Video released of deadly Idaho crash, deputy's charges dismissed


by Jamie Grey

Posted on April 23, 2013 at 1:05 PM

Updated Thursday, Dec 5 at 12:26 AM

BOISE -- Prosecutors have dropped vehicular manslaughter charges against a former Payette County deputy who was involved in a deadly crash while responding to an emergency call in 2011.

Both the deputy and the victim's families say they're not done with this case.

KTVB obtained the actual dash cam video of the crash from Sloan's attorney and the victim's family who both now have issues with how the crash reports.

Idaho State Police, and then Oregon and Washington have reviewed the crash that killed Barry Johnson in October 2011.

Those experts disagree about different factors, like the victim's blood alcohol level and deputy's speed. Original reports said 115 miles per hour but others believe it was around 85.

Because of discrepancies, the special prosecutor dropped the case against former deputy Scott Sloan.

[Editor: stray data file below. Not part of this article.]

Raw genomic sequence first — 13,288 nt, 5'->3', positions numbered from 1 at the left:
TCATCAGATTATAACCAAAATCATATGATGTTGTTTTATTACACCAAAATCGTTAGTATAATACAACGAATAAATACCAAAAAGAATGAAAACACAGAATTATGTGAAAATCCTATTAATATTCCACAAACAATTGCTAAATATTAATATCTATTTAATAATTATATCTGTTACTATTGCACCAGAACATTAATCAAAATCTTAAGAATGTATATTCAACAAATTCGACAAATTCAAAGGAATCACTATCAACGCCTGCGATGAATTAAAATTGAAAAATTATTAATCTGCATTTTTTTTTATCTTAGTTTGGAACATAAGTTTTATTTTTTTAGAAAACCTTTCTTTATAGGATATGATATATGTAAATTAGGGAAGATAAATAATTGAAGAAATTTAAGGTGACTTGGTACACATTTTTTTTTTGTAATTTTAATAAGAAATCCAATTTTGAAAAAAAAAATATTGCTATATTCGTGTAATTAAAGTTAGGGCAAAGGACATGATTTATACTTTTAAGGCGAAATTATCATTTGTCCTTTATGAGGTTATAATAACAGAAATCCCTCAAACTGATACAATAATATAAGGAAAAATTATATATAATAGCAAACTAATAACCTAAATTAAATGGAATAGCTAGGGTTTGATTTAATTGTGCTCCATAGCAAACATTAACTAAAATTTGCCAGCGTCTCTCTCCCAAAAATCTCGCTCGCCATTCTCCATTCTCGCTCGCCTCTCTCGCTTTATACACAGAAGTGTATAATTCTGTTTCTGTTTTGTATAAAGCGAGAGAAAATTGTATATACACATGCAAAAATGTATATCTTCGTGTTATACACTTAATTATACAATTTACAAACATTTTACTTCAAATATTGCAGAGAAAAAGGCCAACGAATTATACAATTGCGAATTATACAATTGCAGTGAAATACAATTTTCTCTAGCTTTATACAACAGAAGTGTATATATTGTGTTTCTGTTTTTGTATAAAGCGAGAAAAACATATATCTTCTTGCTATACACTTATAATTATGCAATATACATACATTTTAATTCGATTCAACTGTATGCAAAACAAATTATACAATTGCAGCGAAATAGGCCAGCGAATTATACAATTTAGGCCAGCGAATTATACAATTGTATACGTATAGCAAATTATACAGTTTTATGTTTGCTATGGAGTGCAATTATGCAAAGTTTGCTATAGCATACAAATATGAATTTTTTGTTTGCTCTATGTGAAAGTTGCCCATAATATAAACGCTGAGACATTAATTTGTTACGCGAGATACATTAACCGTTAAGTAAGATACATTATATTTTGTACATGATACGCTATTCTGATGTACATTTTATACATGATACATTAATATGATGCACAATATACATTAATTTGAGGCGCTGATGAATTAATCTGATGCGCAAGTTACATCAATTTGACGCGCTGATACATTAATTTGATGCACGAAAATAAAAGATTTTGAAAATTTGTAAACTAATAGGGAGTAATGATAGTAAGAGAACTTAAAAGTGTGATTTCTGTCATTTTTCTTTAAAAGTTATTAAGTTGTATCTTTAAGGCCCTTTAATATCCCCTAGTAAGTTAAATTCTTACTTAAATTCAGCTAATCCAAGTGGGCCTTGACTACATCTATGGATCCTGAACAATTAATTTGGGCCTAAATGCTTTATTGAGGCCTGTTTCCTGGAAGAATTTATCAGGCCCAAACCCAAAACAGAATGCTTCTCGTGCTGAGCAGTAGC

The dash cam video shows Sloan going down Highway 30. Both Sloan's attorney's and Johnson's daughter, want you to see this to gauge for yourself.

They both have different perspectives of what happens here -- when the crash happens -- Was Sloan taking proper care while responding to a home invasion call?

"See, he's never behind my dad, said Jackie Raymond, the victim's daughter while watching the video. "See, he was already turning. That's why I'm upset. Because he could have slowed down," said Jackie Raymond, the victim's daughter.

"He's driving, and as he's making a passing move on a driver, the driver, who happens to also be under the influence, turns left illegally right in front of him. So there was nothing he could do,"said Joseph Filicetti, Sloan's attorney.

Johnson's daughter has taken her information and evidence to an attorney to see about filing civil lawsuits.

Meantime, Sloan's attorney has already sent a request to ISP asking for an internal investigation.

So far, he says he's heard nothing, and says they may file against Johnson's estate for personal injury and ISP for evidence issues.